Migrant workers in Kerala travel over 3,000 km to vote

KPM Basheer Perumbavoor (Kerala) | Updated on April 11, 2014

Plywood units near Kochi hit by staggered poll schedule

The staggered polling schedule in the eastern and north-eastern States has hit the work and production schedules of hundreds of wood-based manufacturing units in this faraway town in the country’s southwest.

Thousands of migrant workers from West Bengal, Odisha, Assam, Bihar, Jharkhand, Mizoram and Manipur, employed in the plywood, veneer and other wood-based industries in Perumbavoor, have left for home to cast their votes in the ongoing Lok Sabha elections.

Perumbavoor, 40 km from Kochi, is the hub of the wood-based industries in Kerala. Their departure, for periods ranging from a fortnight to a month, has disrupted work and upset production targets of these small-and-medium enterprises.

“The temporary departure of the migrant workers has caused a 40 per cent production loss in the wood-based industry,” MM Mujeeb Rahman, President of the All-Kerala Plywood and Block Board Manufacturers Association, said.

Around three-fourths of the workers in most of the units were migrant labourers from the East and North-East, mainly West Bengal, Odisha and Assam.

Rahman pointed out that there were 1,100 wood-based industrial units – of them 350 plywood units – in Perumbavoor and nearby areas. He estimates that these units together employ 60,000-75,000 migrant workers. A sizable number of these workers have already left for home, and each day hundreds are leaving.

The staggered poll schedule has made the situation all the more worse. For instance, in West Bengal, the polling takes on April 17, 24, and 30 and May 7 and 12. This means batches after batches of workers are leaving in phases, thus upsetting all work and production schedules.

The trains bound for Guwahati, Kolkata and similar destinations are packed. Aluva, 20 km from Kochi, is the favourite railway station of the migrant workers in central Kerala. (Perumbavoor to Guwahati, by train, is roughly 3,600 km).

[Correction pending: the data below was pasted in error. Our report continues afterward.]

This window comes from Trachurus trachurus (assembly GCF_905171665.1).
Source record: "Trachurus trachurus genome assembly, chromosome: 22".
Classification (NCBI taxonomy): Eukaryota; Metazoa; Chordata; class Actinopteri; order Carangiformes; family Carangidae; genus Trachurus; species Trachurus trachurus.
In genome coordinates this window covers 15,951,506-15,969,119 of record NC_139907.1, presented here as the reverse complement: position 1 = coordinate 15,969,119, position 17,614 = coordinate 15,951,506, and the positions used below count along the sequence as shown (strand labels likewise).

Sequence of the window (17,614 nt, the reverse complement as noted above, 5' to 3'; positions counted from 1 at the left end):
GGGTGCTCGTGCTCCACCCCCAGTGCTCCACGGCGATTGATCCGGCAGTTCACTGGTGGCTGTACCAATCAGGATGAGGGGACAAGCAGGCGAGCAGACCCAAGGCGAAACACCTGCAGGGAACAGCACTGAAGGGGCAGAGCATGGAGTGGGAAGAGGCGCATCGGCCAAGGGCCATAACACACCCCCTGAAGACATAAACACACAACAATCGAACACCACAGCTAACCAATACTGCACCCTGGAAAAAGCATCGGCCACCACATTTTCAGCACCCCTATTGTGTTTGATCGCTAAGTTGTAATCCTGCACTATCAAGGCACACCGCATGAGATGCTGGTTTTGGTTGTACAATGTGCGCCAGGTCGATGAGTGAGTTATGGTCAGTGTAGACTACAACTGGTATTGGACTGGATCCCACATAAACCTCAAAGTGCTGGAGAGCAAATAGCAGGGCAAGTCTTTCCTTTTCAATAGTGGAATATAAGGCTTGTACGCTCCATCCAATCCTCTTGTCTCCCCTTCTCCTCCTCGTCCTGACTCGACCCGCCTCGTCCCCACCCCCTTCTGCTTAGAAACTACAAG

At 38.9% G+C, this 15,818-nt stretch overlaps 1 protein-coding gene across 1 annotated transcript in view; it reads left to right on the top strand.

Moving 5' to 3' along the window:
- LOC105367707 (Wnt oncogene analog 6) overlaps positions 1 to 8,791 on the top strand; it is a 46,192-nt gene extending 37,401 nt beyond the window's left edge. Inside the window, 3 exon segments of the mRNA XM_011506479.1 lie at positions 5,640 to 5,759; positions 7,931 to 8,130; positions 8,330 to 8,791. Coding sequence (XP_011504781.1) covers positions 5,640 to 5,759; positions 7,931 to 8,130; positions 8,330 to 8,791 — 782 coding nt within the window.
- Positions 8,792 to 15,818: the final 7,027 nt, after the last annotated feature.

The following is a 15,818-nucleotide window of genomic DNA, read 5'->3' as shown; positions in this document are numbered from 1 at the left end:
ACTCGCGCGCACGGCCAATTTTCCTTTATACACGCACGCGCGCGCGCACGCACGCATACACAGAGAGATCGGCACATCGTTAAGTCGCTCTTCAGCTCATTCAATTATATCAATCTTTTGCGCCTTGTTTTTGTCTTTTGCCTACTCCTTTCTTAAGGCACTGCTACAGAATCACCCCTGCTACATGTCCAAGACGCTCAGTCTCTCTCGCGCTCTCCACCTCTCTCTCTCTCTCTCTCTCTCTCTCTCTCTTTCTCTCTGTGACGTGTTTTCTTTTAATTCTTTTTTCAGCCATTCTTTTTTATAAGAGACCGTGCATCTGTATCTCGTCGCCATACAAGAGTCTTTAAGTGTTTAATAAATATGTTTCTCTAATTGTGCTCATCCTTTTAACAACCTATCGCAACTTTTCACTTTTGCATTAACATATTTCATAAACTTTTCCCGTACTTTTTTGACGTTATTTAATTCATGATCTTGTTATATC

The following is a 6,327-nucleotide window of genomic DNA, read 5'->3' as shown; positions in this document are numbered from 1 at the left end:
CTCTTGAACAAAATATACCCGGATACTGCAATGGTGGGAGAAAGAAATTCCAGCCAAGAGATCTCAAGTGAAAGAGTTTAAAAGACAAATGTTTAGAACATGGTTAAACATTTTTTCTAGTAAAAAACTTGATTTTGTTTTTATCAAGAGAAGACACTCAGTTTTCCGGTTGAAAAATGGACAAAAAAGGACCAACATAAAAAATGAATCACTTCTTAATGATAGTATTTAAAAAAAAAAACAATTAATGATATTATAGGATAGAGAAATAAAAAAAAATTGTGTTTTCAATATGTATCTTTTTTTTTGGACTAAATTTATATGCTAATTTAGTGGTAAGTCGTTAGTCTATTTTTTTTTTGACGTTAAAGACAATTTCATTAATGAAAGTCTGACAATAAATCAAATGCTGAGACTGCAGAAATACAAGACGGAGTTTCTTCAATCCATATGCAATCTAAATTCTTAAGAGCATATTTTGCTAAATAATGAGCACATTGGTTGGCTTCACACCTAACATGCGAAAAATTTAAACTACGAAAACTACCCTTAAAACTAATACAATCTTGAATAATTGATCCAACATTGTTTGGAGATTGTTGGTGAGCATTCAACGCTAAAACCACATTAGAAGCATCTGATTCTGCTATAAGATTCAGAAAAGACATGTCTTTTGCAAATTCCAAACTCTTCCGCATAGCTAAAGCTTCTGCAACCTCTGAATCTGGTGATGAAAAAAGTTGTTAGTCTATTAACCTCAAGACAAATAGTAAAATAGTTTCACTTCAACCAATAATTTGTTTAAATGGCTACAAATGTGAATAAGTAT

Political compulsion

“I don’t think these workers, many of whom are hardly literate, care much about politics,” said an employer, who did not want his name mentioned. “They are under compulsion from the political parties to go back home to vote. They and their families cannot afford to offend the local politicians and parties.”

A major concern was to keep their names alive on the electoral records as this was a crucial proof of identity. Local activists of the political parties back in their villages regularly call these workers on phone asking them to come home to vote, offering incentives of various kinds as well as threats.

Many workers, of course, are genuinely interested in exercising their democratic right and many others combine voting and spending a few days at home.

Sister Roselyn John, a Catholic nun who works for the welfare of migrant labourers, recalls that workers from West Bengal, Assam, Odisha and Bihar used to go home en bloc during elections, be it assembly, Lok Sabha or local body elections.

“They have pressure from local politicians and leaders to vote,” she said.

Kerala, which is the land of external migration, particularly to the Gulf region, rely heavily on migrant workers from the East and North-East in all sectors of the economy.

According to a 2012 study, there were around 25 lakh migrant workers in the State. Together, they remitted about ₹17,500 crore out of Kerala. The number of workers is expected to double by 2020.

Published on April 11, 2014

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